Astros look beyond stats in spring auditions

Hinch could ask roster hopefuls to experiment with new pitches

February 24th, 2019

WEST PALM BEACH, Fla. -- Most Major League managers caution against placing too much importance on what occurs during two prominent times on a baseball calendar: Spring Training and September.

Both present audition opportunities for less established players. In Spring Training, obviously, there are jobs to be won. In September, when rosters expand, non-contending teams use this time to evaluate young players fighting for Major League roster spots the following spring, when there are jobs to be won.

The cycle is continuous. It's also often misleading, especially this time of year, when few players on either side -- pitching and hitting -- are anywhere close to midseason form.

But without little else on which to base decisions, spring performances will be a consideration. They're just not going to be the sole consideration.

Astros manager AJ Hinch has repeated this sentiment a few times while fielding questions about personnel -- mostly pitchers -- auditioning for jobs this spring.

"I'm not looking for the best statistics," Hinch said, when asked about Framber Valdez and Josh James, hopefuls for the fifth starter's job. "I'm not looking for the best performance. We're trying to figure out what decision we're going to make -- we want them to do well."

They also may be asked to tinker with "pitch shapes and pitch usage," Hinch said, and to throw some pitches they're not used to. That's where it becomes somewhat unreasonable to base decisions solely based on a pitcher's final line in the box score -- what may look like a bad outing to a casual observer may have simply included some experimentation on behalf of the pitcher, at the request of his coach or manager.

"They might end up giving up a few hits or throwing some pitches they're not used to," Hinch said. "That doesn't eliminate them from the competition."

Valdez throws two innings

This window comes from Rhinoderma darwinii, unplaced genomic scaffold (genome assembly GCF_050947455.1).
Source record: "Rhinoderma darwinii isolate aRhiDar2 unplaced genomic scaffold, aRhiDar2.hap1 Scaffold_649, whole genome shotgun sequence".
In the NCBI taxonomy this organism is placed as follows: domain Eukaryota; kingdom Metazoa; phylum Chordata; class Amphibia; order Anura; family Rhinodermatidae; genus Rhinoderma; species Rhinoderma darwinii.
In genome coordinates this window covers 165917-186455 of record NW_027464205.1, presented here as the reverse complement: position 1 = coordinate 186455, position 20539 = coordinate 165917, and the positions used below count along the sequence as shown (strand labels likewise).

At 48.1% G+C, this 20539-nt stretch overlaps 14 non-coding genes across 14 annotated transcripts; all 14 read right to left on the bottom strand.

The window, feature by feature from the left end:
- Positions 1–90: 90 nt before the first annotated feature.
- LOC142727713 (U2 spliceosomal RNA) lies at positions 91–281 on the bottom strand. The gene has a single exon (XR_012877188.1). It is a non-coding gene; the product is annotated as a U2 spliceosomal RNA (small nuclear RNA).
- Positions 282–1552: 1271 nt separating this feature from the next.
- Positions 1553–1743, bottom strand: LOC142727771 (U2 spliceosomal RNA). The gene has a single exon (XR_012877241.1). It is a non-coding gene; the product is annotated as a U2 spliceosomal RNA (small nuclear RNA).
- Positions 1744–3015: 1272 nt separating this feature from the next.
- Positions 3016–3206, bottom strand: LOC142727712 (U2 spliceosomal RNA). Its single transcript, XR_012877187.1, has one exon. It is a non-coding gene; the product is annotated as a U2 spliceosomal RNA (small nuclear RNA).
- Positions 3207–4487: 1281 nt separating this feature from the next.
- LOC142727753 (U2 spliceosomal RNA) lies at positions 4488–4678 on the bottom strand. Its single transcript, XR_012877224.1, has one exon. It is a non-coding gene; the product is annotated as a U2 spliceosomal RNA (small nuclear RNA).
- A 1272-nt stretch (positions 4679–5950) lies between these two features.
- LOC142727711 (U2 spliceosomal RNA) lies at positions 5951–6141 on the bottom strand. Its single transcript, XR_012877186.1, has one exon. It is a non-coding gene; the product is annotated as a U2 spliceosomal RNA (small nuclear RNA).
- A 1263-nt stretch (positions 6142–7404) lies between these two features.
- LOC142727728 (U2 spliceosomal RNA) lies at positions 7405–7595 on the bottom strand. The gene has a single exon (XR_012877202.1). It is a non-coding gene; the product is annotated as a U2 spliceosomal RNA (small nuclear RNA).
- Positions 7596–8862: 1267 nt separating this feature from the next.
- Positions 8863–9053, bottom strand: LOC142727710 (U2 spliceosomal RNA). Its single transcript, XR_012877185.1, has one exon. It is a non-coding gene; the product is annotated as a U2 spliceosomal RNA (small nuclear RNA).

After his two-inning outing vs. the Braves on Sunday, Valdez said he understands he'll have to show he has firm command of his fastball this spring if he's going to win the fifth starter spot.

"For me to be able to focus, not only focus when I'm practicing and when I'm working, but also in-game, is extremely important," he said. "Because if I don't do it, I won't be able to get that spot."

Valdez, who is competing with James and Brad Peacock for a spot in the rotation, didn't yield a run vs. the Braves, but he did allow a few runners to reach base, including Ronald Acuna Jr., who drew a leadoff walk, and Ozzie Albies, who followed with a double.

Valdez also hit Raffy Lopez with a pitch to lead off the second.

"Definitely the first pitch, I was off, but after that, I felt good about my command and being around the zone," Valdez said.

Did you know?

As a 34th-round pick, James became the lowest-drafted pitcher in franchise history to make a start for the Astros in the Major Leagues when he debuted on Sept. 1 against the Angels. He surpassed the previous club-record holder, Darryl Kile, who was a 30th-round selection in the 1987 MLB Draft and debuted as a starter on April 24, 1991, against the Reds.

Astros on TV

Sunday's game was televised by AT&T SportsNet Southwest, the first of 10 Spring Training games the network will air. The other nine games on the schedule are Monday vs. Mets; Wednesday at Nationals; Thursday vs. Marlins; March 10 vs. Nationals; March 11 vs. Mets; March 12 at Nationals; March 14 vs. Marlins; March 19 vs. Phillies; March 20 vs. Yankees.

Up next

Monday's game with the Mets will feature Astros starter Justin Verlander, followed on the mound by top prospect Forrest Whitley, and Jose Altuve, who is expected to make his spring debut at designated hitter. The game begins at 1:10 p.m. ET. The Mets are slated to start right-hander Noah Syndergaard.